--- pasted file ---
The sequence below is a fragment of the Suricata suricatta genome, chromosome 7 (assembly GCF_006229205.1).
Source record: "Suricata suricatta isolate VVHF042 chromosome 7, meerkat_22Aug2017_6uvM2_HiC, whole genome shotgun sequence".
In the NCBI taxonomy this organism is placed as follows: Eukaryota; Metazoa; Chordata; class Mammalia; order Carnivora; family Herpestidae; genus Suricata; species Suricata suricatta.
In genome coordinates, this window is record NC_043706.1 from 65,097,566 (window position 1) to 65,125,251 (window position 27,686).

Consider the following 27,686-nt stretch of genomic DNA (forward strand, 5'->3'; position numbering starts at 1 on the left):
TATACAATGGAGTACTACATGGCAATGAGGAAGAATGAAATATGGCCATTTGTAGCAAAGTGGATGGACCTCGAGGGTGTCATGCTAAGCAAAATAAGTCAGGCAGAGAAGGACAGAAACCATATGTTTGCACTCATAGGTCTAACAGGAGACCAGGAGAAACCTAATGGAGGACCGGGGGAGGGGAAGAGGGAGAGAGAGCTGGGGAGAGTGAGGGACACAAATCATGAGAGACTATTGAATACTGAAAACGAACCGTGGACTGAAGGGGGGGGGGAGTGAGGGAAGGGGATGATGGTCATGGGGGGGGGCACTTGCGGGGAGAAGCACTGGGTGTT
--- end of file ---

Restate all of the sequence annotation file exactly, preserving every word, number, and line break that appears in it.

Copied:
The sequence below is a fragment of the Suricata suricatta genome, chromosome 7 (assembly GCF_006229205.1).
Source record: "Suricata suricatta isolate VVHF042 chromosome 7, meerkat_22Aug2017_6uvM2_HiC, whole genome shotgun sequence".
In the NCBI taxonomy this organism is placed as follows: Eukaryota; Metazoa; Chordata; class Mammalia; order Carnivora; family Herpestidae; genus Suricata; species Suricata suricatta.
In genome coordinates, this window is record NC_043706.1 from 65,097,566 (window position 1) to 65,125,251 (window position 27,686).

Consider the following 27,686-nt stretch of genomic DNA (forward strand, 5'->3'; position numbering starts at 1 on the left):
TATACAATGGAGTACTACATGGCAATGAGGAAGAATGAAATATGGCCATTTGTAGCAAAGTGGATGGACCTCGAGGGTGTCATGCTAAGCAAAATAAGTCAGGCAGAGAAGGACAGAAACCATATGTTTGCACTCATAGGTCTAACAGGAGACCAGGAGAAACCTAATGGAGGACCGGGGGAGGGGAAGAGGGAGAGAGAGCTGGGGAGAGTGAGGGACACAAATCATGAGAGACTATTGAATACTGAAAACGAACCGTGGACTGAAGGGGGGGGGGAGTGAGGGAAGGGGATGATGGTCATGGGGGGGGGCACTTGCGGGGAGAAGCACTGGGTGTT